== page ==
Although the debtors' assistance division was not officially opened until December 1974, the word got around that we had a facility going in August of last year. By the end of the year, we had 1,320 complaints; we have had over 2,000 calls to date; we have approximately 500 people on the orderly-payment-of-debts programme. Each of our storefront offices, with the exception of Vancouver, is staffed by a debt counselor who can assist the over-committed consumer. In Vancouver our debt counseling service is in a separate office. It is the headquarters of our debt counseling service for the province.
In addition to our obvious commitment to the consumer, our department made other social
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commitments. One was to the affirmative action bill submitted by the Hon. Second Member for Vancouver-Burrard (Ms. Brown).
Forty-five per cent of the executive decision-making positions in our department are filled by women. It was a deliberate move on our part. Not only did very competent women apply for positions in the department, but we sought out women who may not have sought to apply due to the traditional attitudes of the previous government under the civil service.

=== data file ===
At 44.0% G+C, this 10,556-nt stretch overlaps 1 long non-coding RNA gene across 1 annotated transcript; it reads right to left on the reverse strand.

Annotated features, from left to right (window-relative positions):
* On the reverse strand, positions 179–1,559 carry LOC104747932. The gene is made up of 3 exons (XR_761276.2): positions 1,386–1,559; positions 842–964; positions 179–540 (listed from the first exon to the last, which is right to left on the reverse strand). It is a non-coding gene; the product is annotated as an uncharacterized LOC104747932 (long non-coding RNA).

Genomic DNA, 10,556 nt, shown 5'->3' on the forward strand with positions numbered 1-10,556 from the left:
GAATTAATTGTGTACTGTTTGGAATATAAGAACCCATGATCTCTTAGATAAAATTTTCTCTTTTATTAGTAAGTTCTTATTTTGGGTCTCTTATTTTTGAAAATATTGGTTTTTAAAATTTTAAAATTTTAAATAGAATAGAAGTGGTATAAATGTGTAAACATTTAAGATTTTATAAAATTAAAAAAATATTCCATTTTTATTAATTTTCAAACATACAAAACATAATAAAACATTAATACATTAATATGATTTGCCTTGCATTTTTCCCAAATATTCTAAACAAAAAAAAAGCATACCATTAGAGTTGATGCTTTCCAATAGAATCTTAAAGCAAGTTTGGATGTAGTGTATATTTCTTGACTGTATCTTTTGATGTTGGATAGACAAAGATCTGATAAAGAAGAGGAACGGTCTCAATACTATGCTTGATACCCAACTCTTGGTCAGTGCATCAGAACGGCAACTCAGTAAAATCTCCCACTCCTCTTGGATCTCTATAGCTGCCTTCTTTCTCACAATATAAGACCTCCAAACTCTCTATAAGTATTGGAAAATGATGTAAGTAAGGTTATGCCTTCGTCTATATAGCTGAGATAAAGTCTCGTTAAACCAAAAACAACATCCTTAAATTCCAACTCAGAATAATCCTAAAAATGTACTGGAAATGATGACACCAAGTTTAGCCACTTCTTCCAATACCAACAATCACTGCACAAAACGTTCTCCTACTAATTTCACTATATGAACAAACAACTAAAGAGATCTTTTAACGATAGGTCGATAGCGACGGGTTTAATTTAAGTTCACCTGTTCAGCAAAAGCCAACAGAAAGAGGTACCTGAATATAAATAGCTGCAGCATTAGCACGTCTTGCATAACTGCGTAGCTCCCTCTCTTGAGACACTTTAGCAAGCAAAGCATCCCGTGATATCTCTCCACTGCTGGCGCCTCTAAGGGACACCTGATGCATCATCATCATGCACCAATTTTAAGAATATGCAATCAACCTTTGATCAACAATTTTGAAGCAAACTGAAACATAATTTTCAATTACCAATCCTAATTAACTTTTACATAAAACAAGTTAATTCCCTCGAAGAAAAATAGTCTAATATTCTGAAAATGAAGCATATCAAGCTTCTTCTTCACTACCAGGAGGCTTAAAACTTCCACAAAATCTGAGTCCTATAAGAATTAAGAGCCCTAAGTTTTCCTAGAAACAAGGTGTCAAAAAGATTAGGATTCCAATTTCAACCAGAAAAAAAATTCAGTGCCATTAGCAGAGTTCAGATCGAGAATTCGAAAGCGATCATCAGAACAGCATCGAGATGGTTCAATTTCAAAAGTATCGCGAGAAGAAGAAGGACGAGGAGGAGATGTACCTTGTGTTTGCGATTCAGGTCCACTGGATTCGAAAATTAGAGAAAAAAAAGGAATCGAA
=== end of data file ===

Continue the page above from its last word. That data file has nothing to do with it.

Also, we determined early that we wanted to utilize the talents of intelligent homemakers who could only give a few hours a week to our department, and to the retired persons who were aged 65 chronologically, but not physically or mentally, A part-time programme was built into the department and we have quite a few part-time consumer aides. They have a choice. They may work four hours a day five days a week, or they may work two and a half full days a week. It depends on what they themselves find most helpful for them. In our Vancouver office, we are finding that these experts are choosing to work the two and a half days a week full-time because they feel they can accomplish more as a conduit for consumer complaints, inquiries and information. Our part-time people, who are called our consumer aides, are very good with handling phone calls, directing complaints and providing information.